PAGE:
The inclusion of “This is my letter to the world” emphasizes the growth of the speaker. During the Price’s stay in Kilanga, the family witnessed hundreds of deaths. These were tragic occurrences in their eyes but to the natives, they were simply nature’s message. At the beginning of the novel Adah would have received the world’s writings with a wide-open mailbox. Being a character with a persecution complex and a slight case of self-pity, she would have welcomed death as a sweet escape to the mistreated life she had been placed in. Therefore, when the world so kindly delivered its message of death to those around her, Adah looked on with envy. Why was the world not writing to her? As the novel progresses, however, her outlook is transformed.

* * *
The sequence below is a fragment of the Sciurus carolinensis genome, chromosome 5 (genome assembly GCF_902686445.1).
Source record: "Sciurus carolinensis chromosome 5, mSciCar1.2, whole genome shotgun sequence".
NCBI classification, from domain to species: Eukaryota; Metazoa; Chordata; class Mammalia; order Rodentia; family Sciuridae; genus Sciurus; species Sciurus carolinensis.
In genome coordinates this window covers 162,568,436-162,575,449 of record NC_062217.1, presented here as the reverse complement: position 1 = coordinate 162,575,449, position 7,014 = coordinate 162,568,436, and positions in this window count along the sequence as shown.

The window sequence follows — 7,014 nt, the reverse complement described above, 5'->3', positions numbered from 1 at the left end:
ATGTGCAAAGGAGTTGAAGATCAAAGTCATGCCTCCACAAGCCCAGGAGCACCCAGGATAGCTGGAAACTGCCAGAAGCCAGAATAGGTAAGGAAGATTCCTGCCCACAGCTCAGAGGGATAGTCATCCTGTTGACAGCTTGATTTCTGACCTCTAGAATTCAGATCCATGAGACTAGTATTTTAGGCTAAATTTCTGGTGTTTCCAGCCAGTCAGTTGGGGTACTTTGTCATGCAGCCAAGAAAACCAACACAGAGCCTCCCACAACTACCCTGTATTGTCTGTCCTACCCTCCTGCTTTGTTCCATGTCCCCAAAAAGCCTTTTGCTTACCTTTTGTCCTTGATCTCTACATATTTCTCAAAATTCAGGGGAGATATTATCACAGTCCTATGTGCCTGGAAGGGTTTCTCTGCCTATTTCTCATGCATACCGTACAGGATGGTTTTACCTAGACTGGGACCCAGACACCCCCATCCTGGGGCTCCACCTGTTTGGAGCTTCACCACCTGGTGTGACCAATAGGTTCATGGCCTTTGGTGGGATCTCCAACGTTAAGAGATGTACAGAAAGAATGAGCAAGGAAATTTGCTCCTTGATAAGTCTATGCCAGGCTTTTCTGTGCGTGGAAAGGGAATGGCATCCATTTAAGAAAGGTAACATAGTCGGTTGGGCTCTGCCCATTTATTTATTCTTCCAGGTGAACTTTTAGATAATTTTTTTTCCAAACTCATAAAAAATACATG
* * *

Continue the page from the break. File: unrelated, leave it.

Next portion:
When Adah ventured into the village she was incapacitated by burdens of pity and resentment- burdens that were much more debilitating than any amount of supplies ever could be. Up until the night of the ants, Adah really believed she was satisfied with being swept away; so, when she found the power to pull herself up she surprised herself. Looking back on the night she realized that she was not simply floating above the surface of the earth but had taken root in the ground. In essence, living mattered. The weight from the beginning was replaced by the question of why she received the fortune of being spared by the “hands [she] could not see.” This, in turn, ignited her fire for life. Kingsolver’s inclusion of the poem helps show the difference between what Adah bore on the way in and what she carried on the way out.
There are two possible narrators for Emily Dickinson’s “Tell all the Truth…” The book clearly shows that the inclusion of the poem marks the moment when Adah decides to speak. Up until that point she truly was a silent observer and picked up the idiosyncrasies of the other characters and of the Congo. Because of this, she bore the most truth within the Price family. When she and Orleanna returned to Bethlehem...
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